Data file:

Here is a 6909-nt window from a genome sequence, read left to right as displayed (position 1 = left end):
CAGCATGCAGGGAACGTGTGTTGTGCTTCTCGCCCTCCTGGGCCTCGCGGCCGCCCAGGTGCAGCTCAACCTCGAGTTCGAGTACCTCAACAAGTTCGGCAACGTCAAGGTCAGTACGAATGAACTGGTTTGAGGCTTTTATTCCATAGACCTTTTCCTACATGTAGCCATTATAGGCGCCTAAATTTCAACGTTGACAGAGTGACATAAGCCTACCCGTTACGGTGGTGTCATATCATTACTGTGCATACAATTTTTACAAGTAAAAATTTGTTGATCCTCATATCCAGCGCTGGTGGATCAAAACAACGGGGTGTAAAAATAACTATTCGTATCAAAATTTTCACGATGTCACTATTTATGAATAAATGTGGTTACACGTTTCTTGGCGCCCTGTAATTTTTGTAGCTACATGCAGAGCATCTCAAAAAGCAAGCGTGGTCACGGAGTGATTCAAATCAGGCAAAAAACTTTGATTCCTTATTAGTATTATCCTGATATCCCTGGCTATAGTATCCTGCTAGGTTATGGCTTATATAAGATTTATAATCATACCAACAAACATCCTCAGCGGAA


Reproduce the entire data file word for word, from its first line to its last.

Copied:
Here is a 6909-nt window from a genome sequence, read left to right as displayed (position 1 = left end):
CAGCATGCAGGGAACGTGTGTTGTGCTTCTCGCCCTCCTGGGCCTCGCGGCCGCCCAGGTGCAGCTCAACCTCGAGTTCGAGTACCTCAACAAGTTCGGCAACGTCAAGGTCAGTACGAATGAACTGGTTTGAGGCTTTTATTCCATAGACCTTTTCCTACATGTAGCCATTATAGGCGCCTAAATTTCAACGTTGACAGAGTGACATAAGCCTACCCGTTACGGTGGTGTCATATCATTACTGTGCATACAATTTTTACAAGTAAAAATTTGTTGATCCTCATATCCAGCGCTGGTGGATCAAAACAACGGGGTGTAAAAATAACTATTCGTATCAAAATTTTCACGATGTCACTATTTATGAATAAATGTGGTTACACGTTTCTTGGCGCCCTGTAATTTTTGTAGCTACATGCAGAGCATCTCAAAAAGCAAGCGTGGTCACGGAGTGATTCAAATCAGGCAAAAAACTTTGATTCCTTATTAGTATTATCCTGATATCCCTGGCTATAGTATCCTGCTAGGTTATGGCTTATATAAGATTTATAATCATACCAACAAACATCCTCAGCGGAA